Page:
Five full-time civilian jailers staff the Kettering facility in eight-hour shifts, seven days a week, twenty-four hours a day. Thus, the seven-day work week includes three eight-hour shifts per day, for a total of twenty-one shifts each week. Of those twenty-one shifts, seventeen are covered by one jailer, and four are covered by two jailers working together. Consequently, all of the City's civilian jailers spend at least part of their work week alone supervising the inmates. Shift assignments are made on the basis of seniority, and the jailers do not operate under a union contract.

The job responsibilities of the civilian jailers are varied. Among other things, they perform occasional pat-down searches. At the Kettering facility, such searches require the jailers to pat the clothing covering the male inmates' genitals. Performing strip searches is also considered a job responsibility of the City's jailers. In practice, however, strip searches at the Kettering facility are extremely rare, and they require written pre-approval from a supervisor.5 The jailers also provide inmates with various shower supplies each morning, including towels, shavers, soap, shaving cream, and razors. After showering, the inmates return their supplies and walk, often naked, through the jail's day room. In addition, the jailers are responsible for observing new inmates as they strip to their underwear and replace their personal clothing with City-issued pants, shirts, and shoes. Pursuant to jail policy, the civilian jailers are also responsible for directly observing each inmate every thirty minutes. Such observation is conducted by viewing video monitors and by physically checking on the inmates in their cells. Finally, the jailers' job responsibilities include cleaning all toilets, urinals, laboratories, drinking facilities, and bathing facilities on a daily basis.

Although the City insists that allowing female jailers to perform many of the foregoing tasks would be "inconvenient," jail supervisor Craig Bailey conceded during the September 21, 1999, oral and evidentiary hearing that a female jailer could perform the required pat-down searches. He also acknowledged that female jailers could dispense shower supplies, particularly if jail inmates were supplied with robes to wear to and from the shower. Additionally, Bailey recognized the possibility that male inmates could remain in their street clothes until a male jailer arrived on duty to observe the "dress down" procedure. Likewise, he acknowledged that any required strip searches could be postponed until after a male jailer arrived on duty.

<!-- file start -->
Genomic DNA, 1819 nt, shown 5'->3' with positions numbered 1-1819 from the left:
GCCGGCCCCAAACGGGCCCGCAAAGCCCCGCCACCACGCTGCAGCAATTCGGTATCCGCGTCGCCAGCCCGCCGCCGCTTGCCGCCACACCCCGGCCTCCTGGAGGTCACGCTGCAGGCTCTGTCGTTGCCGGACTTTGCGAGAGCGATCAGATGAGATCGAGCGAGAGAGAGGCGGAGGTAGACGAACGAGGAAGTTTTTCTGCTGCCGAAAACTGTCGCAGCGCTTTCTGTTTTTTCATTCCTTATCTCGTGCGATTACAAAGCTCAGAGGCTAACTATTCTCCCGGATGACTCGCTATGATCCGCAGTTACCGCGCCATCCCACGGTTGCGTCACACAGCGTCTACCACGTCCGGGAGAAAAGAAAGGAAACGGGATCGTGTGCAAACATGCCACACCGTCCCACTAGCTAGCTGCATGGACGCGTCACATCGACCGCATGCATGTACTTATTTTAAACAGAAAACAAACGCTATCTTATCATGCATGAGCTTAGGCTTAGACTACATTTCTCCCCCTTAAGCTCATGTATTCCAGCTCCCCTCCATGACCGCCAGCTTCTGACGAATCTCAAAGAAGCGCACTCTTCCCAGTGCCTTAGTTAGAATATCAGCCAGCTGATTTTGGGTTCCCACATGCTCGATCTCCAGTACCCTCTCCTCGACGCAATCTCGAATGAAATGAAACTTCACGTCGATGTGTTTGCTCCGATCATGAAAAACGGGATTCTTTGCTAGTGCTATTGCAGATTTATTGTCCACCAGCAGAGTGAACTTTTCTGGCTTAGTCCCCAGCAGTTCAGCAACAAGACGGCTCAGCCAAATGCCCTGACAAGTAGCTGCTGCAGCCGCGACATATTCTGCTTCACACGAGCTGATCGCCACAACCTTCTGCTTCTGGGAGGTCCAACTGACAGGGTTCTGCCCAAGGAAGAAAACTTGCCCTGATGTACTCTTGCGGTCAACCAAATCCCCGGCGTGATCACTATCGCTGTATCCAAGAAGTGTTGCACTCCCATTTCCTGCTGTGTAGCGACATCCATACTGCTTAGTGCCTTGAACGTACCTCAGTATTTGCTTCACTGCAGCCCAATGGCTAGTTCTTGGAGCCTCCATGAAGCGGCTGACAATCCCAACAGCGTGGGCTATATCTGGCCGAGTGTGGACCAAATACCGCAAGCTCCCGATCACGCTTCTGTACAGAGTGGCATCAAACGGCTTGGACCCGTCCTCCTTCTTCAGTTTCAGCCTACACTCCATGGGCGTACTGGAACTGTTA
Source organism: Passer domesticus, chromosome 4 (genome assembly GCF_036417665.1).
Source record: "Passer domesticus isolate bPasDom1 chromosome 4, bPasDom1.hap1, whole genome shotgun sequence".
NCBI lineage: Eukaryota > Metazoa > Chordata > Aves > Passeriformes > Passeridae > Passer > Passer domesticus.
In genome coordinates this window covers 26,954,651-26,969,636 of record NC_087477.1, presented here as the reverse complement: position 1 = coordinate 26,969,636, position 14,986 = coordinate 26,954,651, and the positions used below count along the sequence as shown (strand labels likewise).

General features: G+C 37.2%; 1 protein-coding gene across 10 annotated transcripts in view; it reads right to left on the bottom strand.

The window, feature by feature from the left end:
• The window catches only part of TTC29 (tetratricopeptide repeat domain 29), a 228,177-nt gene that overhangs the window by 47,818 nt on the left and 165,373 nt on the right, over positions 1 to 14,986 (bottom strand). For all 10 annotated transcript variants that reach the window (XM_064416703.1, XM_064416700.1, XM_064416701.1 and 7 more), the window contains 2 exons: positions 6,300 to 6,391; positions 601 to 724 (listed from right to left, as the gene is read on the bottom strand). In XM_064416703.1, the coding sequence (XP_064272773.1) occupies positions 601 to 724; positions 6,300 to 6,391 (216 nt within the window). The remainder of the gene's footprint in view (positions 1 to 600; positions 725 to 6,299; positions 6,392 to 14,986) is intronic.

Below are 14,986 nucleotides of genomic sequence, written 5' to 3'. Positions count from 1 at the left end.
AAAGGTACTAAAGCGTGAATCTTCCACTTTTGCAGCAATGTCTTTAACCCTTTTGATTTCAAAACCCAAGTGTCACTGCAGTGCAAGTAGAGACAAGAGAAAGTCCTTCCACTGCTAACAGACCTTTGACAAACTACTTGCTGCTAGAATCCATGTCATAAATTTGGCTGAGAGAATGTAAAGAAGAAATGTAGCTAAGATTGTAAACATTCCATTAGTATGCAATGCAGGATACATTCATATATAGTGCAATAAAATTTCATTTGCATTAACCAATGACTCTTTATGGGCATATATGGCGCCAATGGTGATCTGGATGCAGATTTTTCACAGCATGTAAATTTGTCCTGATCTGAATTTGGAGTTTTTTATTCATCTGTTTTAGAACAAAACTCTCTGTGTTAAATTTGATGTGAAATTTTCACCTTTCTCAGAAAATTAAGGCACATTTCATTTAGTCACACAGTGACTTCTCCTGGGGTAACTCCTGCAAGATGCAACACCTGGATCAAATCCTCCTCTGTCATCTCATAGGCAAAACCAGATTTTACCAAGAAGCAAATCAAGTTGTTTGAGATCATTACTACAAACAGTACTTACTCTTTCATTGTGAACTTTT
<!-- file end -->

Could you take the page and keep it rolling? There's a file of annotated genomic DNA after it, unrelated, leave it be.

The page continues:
II. Analysis

A District Court considers four factors when deciding whether to grant a preliminary injunction. Those factors are: (1) the likelihood that the party seeking relief will succeed on the merits of the claim; (2) whether the party seeking relief will suffer irreparable harm without the preliminary injunction; (3) the probability that granting the requested relief will cause substantial harm to others6; and (4) whether the public interest is advanced by the issuance of the preliminary injunction. Cf. Washington v. Reno, 35 F.3d 1093, 1099 (6th Cir.1994). These four considerations are factors to be balanced, rather than prerequisites that must be met. Id. With these standards in mind, the Court turns now to its analysis of Rucker's pending Motion.

A. Likelihood of Success on the Merits

Rucker's amended Complaint asserts two causes of action against the City of Kettering and the individual Defendants, in their official capacities7: (1) a federal claim alleging a violation of 42 U.S.C. § 1983; and (2) a state law claim alleging a violation of Ohio Revised Code § 4112.02. Upon review, the Court concludes that Rucker has failed to demonstrate a likelihood of success on either claim.

1. 42 U.S.C. § 1983 (Count I)

Section 1983 does not itself create any constitutional rights. Rather, it creates a federal cause of action for "the vindication of constitutional guarantees found elsewhere." Braley v. City of Pontiac, 906 F.2d 220, 223 (6th Cir.1990). Thus, in order to succeed on her § 1983 claim, Rucker must show, as a threshold matter: (1) that she was deprived of a right secured by the federal Constitution or laws of the United States; and (2) that she was subjected to this deprivation by a person acting under the color of state law. Searcy v. City of Dayton, 38 F.3d 282, 286 (6th Cir.1994). Furthermore, because she has sued the City of Kettering, a municipality, Rucker must show that the City itself caused a constitutional deprivation. The City cannot be held responsible under a theory of respondeat superior. Rather, Rucker must show that the City, through a custom or policy, caused the alleged constitutional violation. Monell v. New York Dept. of Social Services, 436 U.S. 658, 98 S.Ct. 2018, 56 L.Ed.2d 611 (1978). The custom or policy must be the "moving force" behind the violation. Id....

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    • United States
    • U.S. District Court — Southern District of Ohio
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    • United States
    • Corrections Caselaw Quarterly No. 2000, November 2000